Methotrexate is a prescription drug approved by the U.S. Food and Drug Administration (FDA) to treat severe cases of psoriasis, rheumatoid arthritis, and some types of cancer. Methotrexate is sometimes prescribed off-label to treat eczema. Methotrexate is sold under the brand names Rheumatrex and Trexall.
Methotrexate is an immunosuppressant. Methotrexate is believed to work by modifying the immune system in several ways — reducing the activity of T cells, B cells, interleukins, and enzymes that play a role in autoimmune attacks.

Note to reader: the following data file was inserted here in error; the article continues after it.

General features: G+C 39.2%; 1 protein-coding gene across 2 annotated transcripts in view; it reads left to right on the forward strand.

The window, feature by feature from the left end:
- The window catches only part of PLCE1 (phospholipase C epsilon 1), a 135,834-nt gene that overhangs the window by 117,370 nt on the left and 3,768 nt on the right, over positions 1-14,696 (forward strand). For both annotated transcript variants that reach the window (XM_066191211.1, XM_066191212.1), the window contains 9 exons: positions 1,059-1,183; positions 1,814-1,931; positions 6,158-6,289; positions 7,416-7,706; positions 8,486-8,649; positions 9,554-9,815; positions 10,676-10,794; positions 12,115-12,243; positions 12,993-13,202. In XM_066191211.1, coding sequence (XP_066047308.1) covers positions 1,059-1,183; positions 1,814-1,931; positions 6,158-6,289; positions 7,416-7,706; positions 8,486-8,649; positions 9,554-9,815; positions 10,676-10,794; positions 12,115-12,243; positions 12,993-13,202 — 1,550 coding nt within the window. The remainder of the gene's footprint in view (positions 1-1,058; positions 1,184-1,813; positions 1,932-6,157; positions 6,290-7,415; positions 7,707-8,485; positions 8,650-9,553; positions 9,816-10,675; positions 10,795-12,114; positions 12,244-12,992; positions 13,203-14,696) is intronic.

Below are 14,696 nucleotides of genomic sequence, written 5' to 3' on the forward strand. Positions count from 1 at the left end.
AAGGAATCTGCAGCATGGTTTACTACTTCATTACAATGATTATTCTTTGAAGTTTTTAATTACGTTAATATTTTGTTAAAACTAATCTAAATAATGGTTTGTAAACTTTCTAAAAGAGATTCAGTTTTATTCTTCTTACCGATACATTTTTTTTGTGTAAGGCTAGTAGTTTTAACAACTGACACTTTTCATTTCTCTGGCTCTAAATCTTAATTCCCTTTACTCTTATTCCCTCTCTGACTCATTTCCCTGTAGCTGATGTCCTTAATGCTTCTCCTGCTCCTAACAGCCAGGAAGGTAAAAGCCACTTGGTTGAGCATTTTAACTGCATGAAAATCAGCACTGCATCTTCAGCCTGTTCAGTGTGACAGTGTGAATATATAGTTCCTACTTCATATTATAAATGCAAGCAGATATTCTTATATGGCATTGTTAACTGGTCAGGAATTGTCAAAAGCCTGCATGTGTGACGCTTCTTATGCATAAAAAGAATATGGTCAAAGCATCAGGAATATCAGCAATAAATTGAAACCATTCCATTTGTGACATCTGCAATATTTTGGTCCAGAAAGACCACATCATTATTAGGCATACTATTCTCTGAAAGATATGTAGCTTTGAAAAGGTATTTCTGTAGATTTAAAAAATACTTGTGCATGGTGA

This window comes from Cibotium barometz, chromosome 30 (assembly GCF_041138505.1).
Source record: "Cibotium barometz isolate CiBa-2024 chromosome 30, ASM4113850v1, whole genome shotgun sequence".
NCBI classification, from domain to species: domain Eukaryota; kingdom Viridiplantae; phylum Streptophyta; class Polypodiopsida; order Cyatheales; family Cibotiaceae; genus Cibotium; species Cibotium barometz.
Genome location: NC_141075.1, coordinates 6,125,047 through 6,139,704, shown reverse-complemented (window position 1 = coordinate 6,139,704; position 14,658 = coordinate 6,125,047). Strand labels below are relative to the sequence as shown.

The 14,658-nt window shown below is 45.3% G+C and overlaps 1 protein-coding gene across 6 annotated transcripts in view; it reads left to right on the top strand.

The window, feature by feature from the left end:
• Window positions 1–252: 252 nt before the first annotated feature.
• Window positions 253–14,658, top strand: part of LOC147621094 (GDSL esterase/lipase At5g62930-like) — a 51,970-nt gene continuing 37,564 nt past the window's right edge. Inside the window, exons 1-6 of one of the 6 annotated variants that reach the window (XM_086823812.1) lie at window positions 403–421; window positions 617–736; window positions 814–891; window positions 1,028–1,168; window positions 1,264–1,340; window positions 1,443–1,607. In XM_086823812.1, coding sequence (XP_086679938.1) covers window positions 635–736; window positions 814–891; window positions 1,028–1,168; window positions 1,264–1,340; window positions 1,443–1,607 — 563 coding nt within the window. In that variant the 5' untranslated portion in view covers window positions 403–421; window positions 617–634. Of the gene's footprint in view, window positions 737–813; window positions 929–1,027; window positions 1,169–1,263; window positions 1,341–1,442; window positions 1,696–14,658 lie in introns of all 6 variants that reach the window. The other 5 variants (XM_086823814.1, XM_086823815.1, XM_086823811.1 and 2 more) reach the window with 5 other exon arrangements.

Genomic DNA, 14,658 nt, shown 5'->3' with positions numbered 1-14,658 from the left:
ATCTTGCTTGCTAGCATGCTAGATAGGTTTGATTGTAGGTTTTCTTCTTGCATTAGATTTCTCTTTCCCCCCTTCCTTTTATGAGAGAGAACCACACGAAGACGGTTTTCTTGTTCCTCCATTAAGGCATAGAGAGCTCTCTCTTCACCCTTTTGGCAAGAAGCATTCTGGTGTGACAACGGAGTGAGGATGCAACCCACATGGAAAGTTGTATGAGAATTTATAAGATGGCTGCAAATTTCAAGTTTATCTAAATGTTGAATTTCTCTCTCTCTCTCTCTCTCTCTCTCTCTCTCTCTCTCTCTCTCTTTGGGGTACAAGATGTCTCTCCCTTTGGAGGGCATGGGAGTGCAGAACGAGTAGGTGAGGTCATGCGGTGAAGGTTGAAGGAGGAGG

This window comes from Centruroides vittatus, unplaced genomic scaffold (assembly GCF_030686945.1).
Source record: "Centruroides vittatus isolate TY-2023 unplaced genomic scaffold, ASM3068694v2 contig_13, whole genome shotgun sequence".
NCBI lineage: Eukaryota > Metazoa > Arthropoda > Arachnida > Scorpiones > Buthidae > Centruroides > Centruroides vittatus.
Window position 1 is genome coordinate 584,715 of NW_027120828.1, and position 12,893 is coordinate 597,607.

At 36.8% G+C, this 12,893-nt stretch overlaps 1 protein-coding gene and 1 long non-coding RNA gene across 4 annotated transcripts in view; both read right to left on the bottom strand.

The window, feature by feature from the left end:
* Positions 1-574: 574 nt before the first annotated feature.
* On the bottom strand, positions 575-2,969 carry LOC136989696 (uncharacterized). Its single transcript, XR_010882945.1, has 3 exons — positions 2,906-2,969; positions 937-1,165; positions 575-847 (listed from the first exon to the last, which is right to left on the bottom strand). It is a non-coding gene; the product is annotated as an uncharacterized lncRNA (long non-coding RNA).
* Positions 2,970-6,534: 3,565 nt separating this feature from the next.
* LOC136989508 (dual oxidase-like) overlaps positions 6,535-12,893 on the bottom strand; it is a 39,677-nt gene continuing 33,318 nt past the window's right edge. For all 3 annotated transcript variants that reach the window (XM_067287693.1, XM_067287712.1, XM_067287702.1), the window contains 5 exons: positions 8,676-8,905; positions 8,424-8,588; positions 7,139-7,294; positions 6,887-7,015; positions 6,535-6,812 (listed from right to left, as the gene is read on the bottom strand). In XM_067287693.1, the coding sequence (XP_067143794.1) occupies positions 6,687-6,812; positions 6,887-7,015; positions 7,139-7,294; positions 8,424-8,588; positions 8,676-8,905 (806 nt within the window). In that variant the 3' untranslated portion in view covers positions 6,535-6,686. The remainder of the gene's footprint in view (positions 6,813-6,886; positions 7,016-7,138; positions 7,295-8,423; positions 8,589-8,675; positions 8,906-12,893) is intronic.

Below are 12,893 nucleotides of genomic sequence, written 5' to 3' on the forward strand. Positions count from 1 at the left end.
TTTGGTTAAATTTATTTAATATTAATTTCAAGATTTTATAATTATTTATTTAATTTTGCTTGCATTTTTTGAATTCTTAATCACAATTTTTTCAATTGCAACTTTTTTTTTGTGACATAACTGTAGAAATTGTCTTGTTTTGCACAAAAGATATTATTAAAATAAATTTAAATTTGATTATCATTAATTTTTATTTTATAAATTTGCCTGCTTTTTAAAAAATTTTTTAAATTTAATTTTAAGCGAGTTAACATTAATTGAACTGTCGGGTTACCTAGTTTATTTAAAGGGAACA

How do I take it?
Methotrexate is generally prescribed to be taken once or twice each week.
Methotrexate may be taken orally or by intramuscular or intravenous injection.
The FDA-approved label for methotrexate lists common side effects including nausea, vomiting, loss of appetite, and temporary hair loss.
Rare but serious side effects listed for methotrexate include infections, birth defects, seizures, and damage to liver, lungs, or kidneys.
For more details about this treatment, visit:
Methotrexate — Drugs.com
Immunosuppressants — National Eczema Association
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